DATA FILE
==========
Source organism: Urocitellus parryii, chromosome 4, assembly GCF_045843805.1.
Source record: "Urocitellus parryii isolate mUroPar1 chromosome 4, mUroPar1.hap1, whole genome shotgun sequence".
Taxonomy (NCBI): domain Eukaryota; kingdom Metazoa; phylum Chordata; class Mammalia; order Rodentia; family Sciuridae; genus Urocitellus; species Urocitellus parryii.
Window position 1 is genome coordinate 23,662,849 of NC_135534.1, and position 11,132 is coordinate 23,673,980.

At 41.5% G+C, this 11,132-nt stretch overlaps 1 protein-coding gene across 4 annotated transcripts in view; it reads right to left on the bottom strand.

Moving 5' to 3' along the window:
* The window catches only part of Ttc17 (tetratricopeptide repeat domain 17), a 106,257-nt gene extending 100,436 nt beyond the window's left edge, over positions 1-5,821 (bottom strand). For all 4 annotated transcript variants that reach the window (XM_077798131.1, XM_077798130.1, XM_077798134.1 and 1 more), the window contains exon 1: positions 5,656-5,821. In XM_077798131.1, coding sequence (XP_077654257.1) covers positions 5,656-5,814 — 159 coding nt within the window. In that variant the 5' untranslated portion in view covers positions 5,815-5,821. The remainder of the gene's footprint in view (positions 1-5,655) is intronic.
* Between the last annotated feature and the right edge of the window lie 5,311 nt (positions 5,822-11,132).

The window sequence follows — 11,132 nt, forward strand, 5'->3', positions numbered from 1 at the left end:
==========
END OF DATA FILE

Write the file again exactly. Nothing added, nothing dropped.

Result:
Source organism: Urocitellus parryii, chromosome 4, assembly GCF_045843805.1.
Source record: "Urocitellus parryii isolate mUroPar1 chromosome 4, mUroPar1.hap1, whole genome shotgun sequence".
Taxonomy (NCBI): domain Eukaryota; kingdom Metazoa; phylum Chordata; class Mammalia; order Rodentia; family Sciuridae; genus Urocitellus; species Urocitellus parryii.
Window position 1 is genome coordinate 23,662,849 of NC_135534.1, and position 11,132 is coordinate 23,673,980.

At 41.5% G+C, this 11,132-nt stretch overlaps 1 protein-coding gene across 4 annotated transcripts in view; it reads right to left on the bottom strand.

Moving 5' to 3' along the window:
* The window catches only part of Ttc17 (tetratricopeptide repeat domain 17), a 106,257-nt gene extending 100,436 nt beyond the window's left edge, over positions 1-5,821 (bottom strand). For all 4 annotated transcript variants that reach the window (XM_077798131.1, XM_077798130.1, XM_077798134.1 and 1 more), the window contains exon 1: positions 5,656-5,821. In XM_077798131.1, coding sequence (XP_077654257.1) covers positions 5,656-5,814 — 159 coding nt within the window. In that variant the 5' untranslated portion in view covers positions 5,815-5,821. The remainder of the gene's footprint in view (positions 1-5,655) is intronic.
* Between the last annotated feature and the right edge of the window lie 5,311 nt (positions 5,822-11,132).

The window sequence follows — 11,132 nt, forward strand, 5'->3', positions numbered from 1 at the left end: